For those who know me personally or through my blog will know the high value I place on creativity and its link with health and well being as well as with teaching and learning; I believe so much can be channeled positively through artistic involvement, engagement or participation in 'the arts'

'Art isn't an exclusive club for those who are gifted or know what they are doing'

While perusing this feel good book by artist, Jean Haines called Paint Yourself Calm I was reminded of my final project idea, in my community artist role, back in 2012

'Painting is something that you can do at any stage in your life'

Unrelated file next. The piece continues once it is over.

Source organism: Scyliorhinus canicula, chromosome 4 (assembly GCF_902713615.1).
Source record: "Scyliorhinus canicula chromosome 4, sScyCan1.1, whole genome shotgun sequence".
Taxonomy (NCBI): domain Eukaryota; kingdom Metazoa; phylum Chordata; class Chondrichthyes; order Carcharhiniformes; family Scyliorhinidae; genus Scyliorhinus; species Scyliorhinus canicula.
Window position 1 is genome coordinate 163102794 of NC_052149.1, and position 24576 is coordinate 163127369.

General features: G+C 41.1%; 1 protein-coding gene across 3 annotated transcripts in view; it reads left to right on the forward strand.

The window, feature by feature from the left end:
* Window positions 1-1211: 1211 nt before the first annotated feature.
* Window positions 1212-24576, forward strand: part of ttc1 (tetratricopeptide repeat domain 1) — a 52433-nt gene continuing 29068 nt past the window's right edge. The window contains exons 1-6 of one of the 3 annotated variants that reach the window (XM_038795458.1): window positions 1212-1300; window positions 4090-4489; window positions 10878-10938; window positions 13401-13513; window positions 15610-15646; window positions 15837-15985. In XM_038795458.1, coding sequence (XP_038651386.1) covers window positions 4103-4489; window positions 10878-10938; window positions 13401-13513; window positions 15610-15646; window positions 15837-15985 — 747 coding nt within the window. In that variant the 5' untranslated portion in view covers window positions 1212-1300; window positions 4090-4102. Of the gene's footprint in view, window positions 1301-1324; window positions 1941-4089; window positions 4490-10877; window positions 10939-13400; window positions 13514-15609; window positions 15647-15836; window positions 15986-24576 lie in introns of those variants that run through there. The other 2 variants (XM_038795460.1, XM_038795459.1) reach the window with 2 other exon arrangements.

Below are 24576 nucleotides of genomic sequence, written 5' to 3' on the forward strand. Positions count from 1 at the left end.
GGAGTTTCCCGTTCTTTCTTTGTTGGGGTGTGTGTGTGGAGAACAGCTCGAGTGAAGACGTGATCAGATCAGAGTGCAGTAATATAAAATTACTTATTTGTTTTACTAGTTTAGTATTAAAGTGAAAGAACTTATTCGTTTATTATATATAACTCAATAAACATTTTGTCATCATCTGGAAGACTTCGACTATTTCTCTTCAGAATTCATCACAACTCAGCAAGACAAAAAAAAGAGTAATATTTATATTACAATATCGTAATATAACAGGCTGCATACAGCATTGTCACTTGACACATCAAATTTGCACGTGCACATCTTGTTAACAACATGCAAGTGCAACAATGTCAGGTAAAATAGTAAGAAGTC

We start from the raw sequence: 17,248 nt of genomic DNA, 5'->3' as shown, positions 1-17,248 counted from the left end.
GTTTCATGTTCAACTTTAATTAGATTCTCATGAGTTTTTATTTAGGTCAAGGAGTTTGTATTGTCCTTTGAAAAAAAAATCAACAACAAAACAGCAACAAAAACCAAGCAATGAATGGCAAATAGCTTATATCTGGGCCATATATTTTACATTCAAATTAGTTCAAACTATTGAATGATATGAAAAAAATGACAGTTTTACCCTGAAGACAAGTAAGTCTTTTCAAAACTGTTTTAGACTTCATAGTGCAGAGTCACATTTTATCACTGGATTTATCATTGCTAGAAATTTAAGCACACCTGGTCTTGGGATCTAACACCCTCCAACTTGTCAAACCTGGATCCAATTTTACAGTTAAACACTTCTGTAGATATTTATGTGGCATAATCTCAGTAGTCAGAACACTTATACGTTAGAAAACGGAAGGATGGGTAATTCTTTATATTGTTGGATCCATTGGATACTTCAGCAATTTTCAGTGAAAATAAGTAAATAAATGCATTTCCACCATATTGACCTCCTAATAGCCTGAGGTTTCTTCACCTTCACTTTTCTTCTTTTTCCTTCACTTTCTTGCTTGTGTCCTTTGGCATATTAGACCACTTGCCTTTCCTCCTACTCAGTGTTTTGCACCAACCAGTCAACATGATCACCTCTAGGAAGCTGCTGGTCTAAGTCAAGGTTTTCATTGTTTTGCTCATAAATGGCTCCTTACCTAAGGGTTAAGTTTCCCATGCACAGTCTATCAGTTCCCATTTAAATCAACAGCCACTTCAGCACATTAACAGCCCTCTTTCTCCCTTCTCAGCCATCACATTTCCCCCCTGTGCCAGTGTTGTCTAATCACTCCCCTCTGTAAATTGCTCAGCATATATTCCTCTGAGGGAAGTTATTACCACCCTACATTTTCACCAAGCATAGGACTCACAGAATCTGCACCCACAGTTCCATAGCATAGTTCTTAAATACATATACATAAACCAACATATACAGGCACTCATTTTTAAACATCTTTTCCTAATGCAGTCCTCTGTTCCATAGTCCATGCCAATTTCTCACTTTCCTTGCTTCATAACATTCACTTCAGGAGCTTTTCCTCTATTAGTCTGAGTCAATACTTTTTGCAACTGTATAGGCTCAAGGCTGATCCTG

My idea at the time was to start up and operate a community art box loan scheme for the elderly. Participants would receive an art box on loan for an agreed time period and I was exploring too the possible involvement of young people who could have acted as art demonstrators on occasion 

'There is far more to be gained from painting than the end result of colour on paper'

Elderly participants would have had the chance to rediscover their artistic skills and enhance their lives by using new art materials and engaging in creative experiences that will be more widely beneficial to them as individuals. Whereas the young people could have benefitted too, by learning valuable skills in communication, organising and leadership

'Time taken to put ourselves in a better and healthier state of mind is a blessing, and well worth it'